The consultation concluded that legislative change was necessary. In England, that change will be implemented by the 2019 Food Information (Amendment) (England) Regulations (FIR 2019), which will come into force on 1 October 2021. Changes will also be made in due course in parallel regulations for Northern Ireland, Scotland and Wales.

What's changing?

FIR 2019 will require the packaging or labels of PPDS foods sold in England to display the following information clearly:

  • name of the food;
  • full ingredients list; with
  • allergenic ingredients emphasised – for example, in bold, italics or a different colour.

The requirements in respect of other non-prepacked foods are unaffected by the changes.

Consultation on technical guidance

Earlier this year the FSA consulted on proposed amendments to its existing technical guidance on food allergen labelling, and information requirements in order to assist food businesses in bringing their procedures into compliance with the changes required by FIR 2019. Following this, updated guidance (the FSA guidance) has been published.

The FSA guidance seeks to provide granular clarity on whether a food will be considered to be PPDS food. PPDS food is food that is packed before being offered for sale by the same food business to the final consumer on:

  • the same site (which would include a building complex, such as a shopping centre or airport terminal in which the same food business operates from more than one unit within the building complex) or
  • the same premises; or
  • if the food is offered for sale from moveable and/or temporary premises and the food is offered for sale by the same food business which packed it.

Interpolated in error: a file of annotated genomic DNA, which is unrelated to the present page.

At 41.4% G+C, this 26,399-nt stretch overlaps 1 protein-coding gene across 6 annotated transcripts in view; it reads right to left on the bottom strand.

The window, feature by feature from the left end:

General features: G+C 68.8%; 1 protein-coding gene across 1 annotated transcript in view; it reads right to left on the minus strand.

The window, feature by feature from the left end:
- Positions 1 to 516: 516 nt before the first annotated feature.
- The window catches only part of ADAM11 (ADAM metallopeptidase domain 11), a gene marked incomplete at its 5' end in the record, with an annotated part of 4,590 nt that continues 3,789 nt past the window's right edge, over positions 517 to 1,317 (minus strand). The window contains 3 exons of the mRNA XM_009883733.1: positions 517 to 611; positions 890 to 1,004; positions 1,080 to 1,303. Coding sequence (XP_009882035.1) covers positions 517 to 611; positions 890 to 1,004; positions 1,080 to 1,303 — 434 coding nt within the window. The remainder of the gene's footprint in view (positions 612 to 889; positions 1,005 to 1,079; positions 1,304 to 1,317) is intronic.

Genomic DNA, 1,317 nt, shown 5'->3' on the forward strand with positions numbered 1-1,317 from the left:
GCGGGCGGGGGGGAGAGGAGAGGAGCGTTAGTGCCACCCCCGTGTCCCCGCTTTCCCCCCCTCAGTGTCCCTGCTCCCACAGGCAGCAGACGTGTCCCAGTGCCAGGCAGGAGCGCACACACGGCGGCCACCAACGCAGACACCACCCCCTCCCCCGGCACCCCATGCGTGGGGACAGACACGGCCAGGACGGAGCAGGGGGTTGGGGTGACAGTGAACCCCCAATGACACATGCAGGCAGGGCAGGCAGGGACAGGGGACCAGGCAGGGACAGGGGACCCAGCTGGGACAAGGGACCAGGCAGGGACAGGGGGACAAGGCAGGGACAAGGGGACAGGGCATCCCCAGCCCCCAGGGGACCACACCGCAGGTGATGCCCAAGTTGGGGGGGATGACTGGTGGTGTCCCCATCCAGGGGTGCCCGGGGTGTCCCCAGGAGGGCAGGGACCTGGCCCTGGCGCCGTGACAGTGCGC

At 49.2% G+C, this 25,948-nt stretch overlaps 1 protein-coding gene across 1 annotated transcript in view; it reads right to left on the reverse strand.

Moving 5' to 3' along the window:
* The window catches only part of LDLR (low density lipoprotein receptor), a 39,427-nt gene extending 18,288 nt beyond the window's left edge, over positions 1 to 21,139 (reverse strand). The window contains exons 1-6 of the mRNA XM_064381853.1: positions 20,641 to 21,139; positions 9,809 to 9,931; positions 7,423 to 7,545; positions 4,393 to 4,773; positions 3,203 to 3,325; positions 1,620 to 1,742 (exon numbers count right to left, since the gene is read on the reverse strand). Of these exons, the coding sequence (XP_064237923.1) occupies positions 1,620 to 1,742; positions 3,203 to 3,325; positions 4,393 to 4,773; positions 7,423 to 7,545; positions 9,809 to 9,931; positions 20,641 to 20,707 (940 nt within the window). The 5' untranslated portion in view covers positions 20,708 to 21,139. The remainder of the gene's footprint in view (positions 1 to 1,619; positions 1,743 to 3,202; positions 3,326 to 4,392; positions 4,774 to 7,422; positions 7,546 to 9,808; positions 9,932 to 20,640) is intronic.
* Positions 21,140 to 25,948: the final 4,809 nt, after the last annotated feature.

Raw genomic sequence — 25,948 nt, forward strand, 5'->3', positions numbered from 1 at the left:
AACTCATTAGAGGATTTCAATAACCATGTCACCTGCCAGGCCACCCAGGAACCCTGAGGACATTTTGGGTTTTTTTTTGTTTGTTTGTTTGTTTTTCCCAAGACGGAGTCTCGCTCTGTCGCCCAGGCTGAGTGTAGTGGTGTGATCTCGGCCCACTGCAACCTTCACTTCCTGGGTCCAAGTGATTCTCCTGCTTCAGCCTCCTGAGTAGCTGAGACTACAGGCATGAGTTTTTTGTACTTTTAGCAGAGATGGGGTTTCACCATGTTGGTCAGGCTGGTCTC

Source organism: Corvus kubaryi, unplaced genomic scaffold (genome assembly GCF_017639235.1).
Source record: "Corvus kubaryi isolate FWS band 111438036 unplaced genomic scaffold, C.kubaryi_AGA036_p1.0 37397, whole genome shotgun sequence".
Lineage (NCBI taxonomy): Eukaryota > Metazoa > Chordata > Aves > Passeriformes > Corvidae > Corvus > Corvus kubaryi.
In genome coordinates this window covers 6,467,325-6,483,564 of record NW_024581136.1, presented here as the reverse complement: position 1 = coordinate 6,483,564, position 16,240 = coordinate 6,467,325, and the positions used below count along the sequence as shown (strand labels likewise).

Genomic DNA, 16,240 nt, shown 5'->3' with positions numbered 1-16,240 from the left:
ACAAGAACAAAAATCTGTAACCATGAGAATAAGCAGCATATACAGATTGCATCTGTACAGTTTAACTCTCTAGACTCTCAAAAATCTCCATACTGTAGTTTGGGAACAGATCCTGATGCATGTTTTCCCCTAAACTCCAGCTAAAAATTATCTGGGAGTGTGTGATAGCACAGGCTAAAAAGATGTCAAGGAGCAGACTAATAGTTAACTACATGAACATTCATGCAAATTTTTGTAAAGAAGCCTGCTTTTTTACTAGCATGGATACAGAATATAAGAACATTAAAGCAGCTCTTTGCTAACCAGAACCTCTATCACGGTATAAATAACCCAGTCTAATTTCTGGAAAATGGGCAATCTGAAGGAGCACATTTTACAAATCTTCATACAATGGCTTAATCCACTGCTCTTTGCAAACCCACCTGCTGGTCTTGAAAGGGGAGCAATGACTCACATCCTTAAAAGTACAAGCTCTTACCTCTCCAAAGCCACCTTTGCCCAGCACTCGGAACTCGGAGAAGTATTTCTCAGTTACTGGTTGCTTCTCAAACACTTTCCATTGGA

The FSA guidance identifies three essential criteria for food to be considered PPDS:

  • is the food presented to the consumer in its packaging (completely or partially enclosed and cannot be altered without opening or changing the packaging)?
  • is the food is packaged before the consumer selects or orders it?
  • is the food packaged at the same site or premises it is sold?

All three must be met in each case for food to be PPDS. 

Food is considered prepacked when it is put into packaging before being offered for sale and:

  • is either fully or partly enclosed by the packaging; and
  • cannot be altered without opening or changing the packaging; and
  • is ready for sale to the final consumer

Examples of PPDS foods include sandwiches placed into packaging by the food business and sold from the same premises; a café giving away packaged samples of a new range of cakes they have made on the same premises; boxed salads packaged by a supermarket on the premises and sold from the same premises and food packed on the premises by the same food business in anticipation of an order, before being offered for sale which can include food the consumer self selects from a chiller cabinet or has to obtain from a member of staff.

However, food placed into packaging after a consumer orders it, for example a freshly prepared sandwich or burger that is made and wrapped after taking an order, is not PPDS.  Although these items are packed, they are not packed before being offered for sale and therefore cannot be prepacked for direct sale. The same rules apply to these foods as apply to other forms of non-prepacked foods such as meals served in a restaurant.

Nor is food which does not have packaging or it is packaged in a way that the food can be altered without opening or changing the packaging, for example a burger served on a cardboard tray.

In preparation for the changing obligations, food businesses including retailers, caterers, restaurants, fast food premises and the licensed trade should evaluate how their foods will be classified and update their Hazard Analysis and Critical Control Point and other food safety and labelling systems to ensure that they are complying with FIC and FIR 2019 for foods sold to consumers.

Additional research by Simon Tingle of Pinsent Masons, the law firm behind Out-Law.